Having a day off from putting out the garbage.

I took the day off yesterday: I didn’t take my pills.

Did take the hydrocortison ofcourse. And vit. D. And lots of bio-identical progesteron. (I’ll be having my period any day now and my breasts were killing me. Also quite a bit of PMS symptoms so progesteron I took a lot of.  NPC creme on the breasts and Utrogestan pills orally. It helps.)

But I did not take Methyl B12 and no Folinic Acid nor Zinc.

Amazingly I felt better and better during the day and by the end of the day I caught myself singing while doing some house work. Yes, insert googly eyes here too!

At night I was so well that I made the conscious decision not to be bothered by some heavy trucks that were parked nearby, rumbling stationary throughout the night. I just turned 180 degrees in my bed so my feet were facing the noise, let out a sigh and thought of nice things:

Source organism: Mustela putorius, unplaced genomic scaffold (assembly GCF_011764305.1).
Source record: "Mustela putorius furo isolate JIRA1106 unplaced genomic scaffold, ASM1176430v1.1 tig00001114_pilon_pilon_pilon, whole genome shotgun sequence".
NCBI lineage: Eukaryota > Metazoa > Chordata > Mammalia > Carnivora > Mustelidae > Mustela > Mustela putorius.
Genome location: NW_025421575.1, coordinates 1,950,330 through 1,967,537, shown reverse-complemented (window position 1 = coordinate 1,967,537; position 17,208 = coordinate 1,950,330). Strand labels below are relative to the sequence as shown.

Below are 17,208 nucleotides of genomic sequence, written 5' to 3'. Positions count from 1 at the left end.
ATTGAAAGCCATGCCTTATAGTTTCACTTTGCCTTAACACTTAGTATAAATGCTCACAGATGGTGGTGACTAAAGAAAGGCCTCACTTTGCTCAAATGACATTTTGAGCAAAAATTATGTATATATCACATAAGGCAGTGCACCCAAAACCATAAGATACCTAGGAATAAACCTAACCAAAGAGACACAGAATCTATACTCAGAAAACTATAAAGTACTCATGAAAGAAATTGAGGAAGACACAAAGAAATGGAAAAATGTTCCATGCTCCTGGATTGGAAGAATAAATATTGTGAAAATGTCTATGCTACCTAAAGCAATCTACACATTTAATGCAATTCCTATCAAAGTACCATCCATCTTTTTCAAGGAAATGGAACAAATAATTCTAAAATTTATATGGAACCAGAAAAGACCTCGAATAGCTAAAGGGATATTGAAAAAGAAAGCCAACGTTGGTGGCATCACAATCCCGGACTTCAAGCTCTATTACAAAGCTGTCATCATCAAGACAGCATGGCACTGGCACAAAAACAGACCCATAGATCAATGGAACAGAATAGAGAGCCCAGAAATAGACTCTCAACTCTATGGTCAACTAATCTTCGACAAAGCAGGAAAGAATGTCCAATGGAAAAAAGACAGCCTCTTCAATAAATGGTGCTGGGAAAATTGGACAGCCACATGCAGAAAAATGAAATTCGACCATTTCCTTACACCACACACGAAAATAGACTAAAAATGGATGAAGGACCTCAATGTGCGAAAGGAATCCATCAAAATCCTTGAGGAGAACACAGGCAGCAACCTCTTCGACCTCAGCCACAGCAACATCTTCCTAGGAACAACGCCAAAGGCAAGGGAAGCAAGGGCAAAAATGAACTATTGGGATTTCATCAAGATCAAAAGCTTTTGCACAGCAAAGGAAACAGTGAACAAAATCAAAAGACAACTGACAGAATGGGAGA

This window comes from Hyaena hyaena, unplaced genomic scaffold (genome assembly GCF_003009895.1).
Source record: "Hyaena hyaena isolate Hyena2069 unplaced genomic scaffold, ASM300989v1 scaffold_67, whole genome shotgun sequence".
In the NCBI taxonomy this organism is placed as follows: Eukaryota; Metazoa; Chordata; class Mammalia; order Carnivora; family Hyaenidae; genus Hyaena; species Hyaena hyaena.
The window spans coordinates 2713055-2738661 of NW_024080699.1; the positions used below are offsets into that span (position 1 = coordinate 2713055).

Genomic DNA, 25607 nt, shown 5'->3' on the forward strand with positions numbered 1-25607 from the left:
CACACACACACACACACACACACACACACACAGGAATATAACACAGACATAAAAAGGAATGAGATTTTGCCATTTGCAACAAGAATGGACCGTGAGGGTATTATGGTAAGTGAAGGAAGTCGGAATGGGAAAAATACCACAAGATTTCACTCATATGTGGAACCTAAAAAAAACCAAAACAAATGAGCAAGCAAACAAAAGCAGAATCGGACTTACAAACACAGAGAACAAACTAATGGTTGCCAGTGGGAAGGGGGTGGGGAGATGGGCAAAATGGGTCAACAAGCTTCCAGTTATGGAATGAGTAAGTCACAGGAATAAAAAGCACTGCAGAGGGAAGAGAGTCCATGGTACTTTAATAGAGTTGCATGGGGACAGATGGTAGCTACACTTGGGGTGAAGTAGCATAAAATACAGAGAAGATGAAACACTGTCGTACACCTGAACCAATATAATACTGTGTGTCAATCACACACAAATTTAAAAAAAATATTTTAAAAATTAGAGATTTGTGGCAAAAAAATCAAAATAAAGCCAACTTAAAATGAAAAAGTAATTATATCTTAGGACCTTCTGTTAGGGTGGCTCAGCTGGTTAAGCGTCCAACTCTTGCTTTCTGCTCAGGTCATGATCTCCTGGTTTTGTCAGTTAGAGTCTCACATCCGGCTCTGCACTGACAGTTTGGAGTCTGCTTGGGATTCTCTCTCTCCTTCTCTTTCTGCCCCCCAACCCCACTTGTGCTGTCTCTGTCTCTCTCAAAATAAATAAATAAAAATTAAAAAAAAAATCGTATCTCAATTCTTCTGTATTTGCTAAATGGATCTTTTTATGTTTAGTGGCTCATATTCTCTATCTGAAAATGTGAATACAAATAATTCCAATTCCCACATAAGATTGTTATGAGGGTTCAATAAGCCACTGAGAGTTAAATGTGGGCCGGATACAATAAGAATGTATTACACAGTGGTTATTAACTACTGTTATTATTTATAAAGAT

I slept through the night!  As customary I did wake up after five hours of deep sleep but contrary to other nights I just turned on my other side and went back to sleep. No two hours of waking.

My conclusions from this day:

  1. I took one day off from detoxifying.
  2. I am detoxing on a physiological pace: one day at a time. Just like the hormones I take: no more than what the body can process in one day.
  3. underneath the detoxing I am quite healthy! I’m so glad to note how well I felt during the day. That is my baseline, my point of reference. The detox-symptoms have clouded it for months now but I feel really assured to have it resurface so soon.
  4. this MTR/MTRR detoxification uses a lot of progesteron. In the whole Methylation cycle progesteron is needed. Other people with these mutations should know this, especially women.


in other news: I have elaborated my theories on human cell biology.

I think each cell has the habit of storing garbage in the outer tips of its cell. In this fantastic little video of a white bloodcell chasing a bacterium amongst red blood cells you see how it drags along a black kind of tail behind itself. I believe this to be the cellular rubbish bin, stored in a place where it interferes the least.


link to video of white blood cell chasing and engulfing a bacteria. Yay body defense system!